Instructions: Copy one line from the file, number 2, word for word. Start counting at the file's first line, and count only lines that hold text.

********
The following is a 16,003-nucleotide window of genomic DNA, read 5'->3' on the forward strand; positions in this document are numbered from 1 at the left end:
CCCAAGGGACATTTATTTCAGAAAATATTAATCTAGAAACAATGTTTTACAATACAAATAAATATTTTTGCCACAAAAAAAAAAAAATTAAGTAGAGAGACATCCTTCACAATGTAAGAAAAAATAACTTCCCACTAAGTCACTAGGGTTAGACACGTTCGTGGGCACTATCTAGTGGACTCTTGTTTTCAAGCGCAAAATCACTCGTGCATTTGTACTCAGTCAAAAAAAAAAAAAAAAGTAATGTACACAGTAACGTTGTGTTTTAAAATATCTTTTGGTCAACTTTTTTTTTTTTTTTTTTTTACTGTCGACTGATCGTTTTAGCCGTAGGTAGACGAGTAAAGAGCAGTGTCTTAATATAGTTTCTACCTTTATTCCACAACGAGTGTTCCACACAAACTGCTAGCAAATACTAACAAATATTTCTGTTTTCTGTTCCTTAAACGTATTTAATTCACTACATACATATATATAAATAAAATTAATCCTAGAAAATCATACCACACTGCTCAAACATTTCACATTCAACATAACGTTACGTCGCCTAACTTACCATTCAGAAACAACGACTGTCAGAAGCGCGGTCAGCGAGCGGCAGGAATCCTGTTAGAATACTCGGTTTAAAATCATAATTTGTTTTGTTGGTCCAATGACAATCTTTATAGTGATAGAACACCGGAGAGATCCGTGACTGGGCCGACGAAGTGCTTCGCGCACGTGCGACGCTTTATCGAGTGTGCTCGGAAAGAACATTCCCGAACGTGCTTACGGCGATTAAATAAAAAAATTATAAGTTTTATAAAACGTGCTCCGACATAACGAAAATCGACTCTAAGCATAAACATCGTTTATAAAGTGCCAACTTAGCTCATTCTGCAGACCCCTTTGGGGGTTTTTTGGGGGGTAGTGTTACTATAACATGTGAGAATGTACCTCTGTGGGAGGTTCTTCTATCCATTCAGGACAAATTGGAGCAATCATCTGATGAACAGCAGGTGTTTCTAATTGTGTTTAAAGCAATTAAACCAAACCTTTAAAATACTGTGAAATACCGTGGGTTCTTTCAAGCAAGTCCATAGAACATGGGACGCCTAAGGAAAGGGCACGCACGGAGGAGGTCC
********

CCCAAGGGACATTTATTTCAGAAAATATTAATCTAGAAACAATGTTTTACAATACAAATAAATATTTTTGCCACAAAAAAAAAAAAATTAAGTAGAGAGACATCCTTCACAATGTAAGAAAAAATAACTTCCCACTAAGTCACTAGGGTTAGACACGTTCGTGGGCACTATCTAGTGGACTCTTGTTTTCAAGCGCAAAATCACTCGTGCATTTGTACTCAGTCAAAAAAAAAAAAAAAAGTAATGTACACAGTAACGTTGTGTTTTAAAATATCTTTTGGTCAACTTTTTTTTTTTTTTTTTTTTACTGTCGACTGATCGTTTTAGCCGTAGGTAGACGAGTAAAGAGCAGTGTCTTAATATAGTTTCTACCTTTATTCCACAACGAGTGTTCCACACAAACTGCTAGCAAATACTAACAAATATTTCTGTTTTCTGTTCCTTAAACGTATTTAATTCACTACATACATATATATAAATAAAATTAATCCTAGAAAATCATACCACACTGCTCAAACATTTCACATTCAACATAACGTTACGTCGCCTAACTTACCATTCAGAAACAACGACTGTCAGAAGCGCGGTCAGCGAGCGGCAGGAATCCTGTTAGAATACTCGGTTTAAAATCATAATTTGTTTTGTTGGTCCAATGACAATCTTTATAGTGATAGAACACCGGAGAGATCCGTGACTGGGCCGACGAAGTGCTTCGCGCACGTGCGACGCTTTATCGAGTGTGCTCGGAAAGAACATTCCCGAACGTGCTTACGGCGATTAAATAAAAAAATTATAAGTTTTATAAAACGTGCTCCGACATAACGAAAATCGACTCTAAGCATAAACATCGTTTATAAAGTGCCAACTTAGCTCATTCTGCAGACCCCTTTGGGGGTTTTTTGGGGGGTAGTGTTACTATAACATGTGAGAATGTACCTCTGTGGGAGGTTCTTCTATCCATTCAGGACAAATTGGAGCAATCATCTGATGAACAGCAGGTGTTTCTAATTGTGTTTAAAGCAATTAAACCAAACCTTTAAAATACTGTGAAATACCGTGGGTTCTTTCAAGCAAGTCCATAGAACATGGGACGCCTAAGGAAAGGGCACGCACGGAGGAGGTCC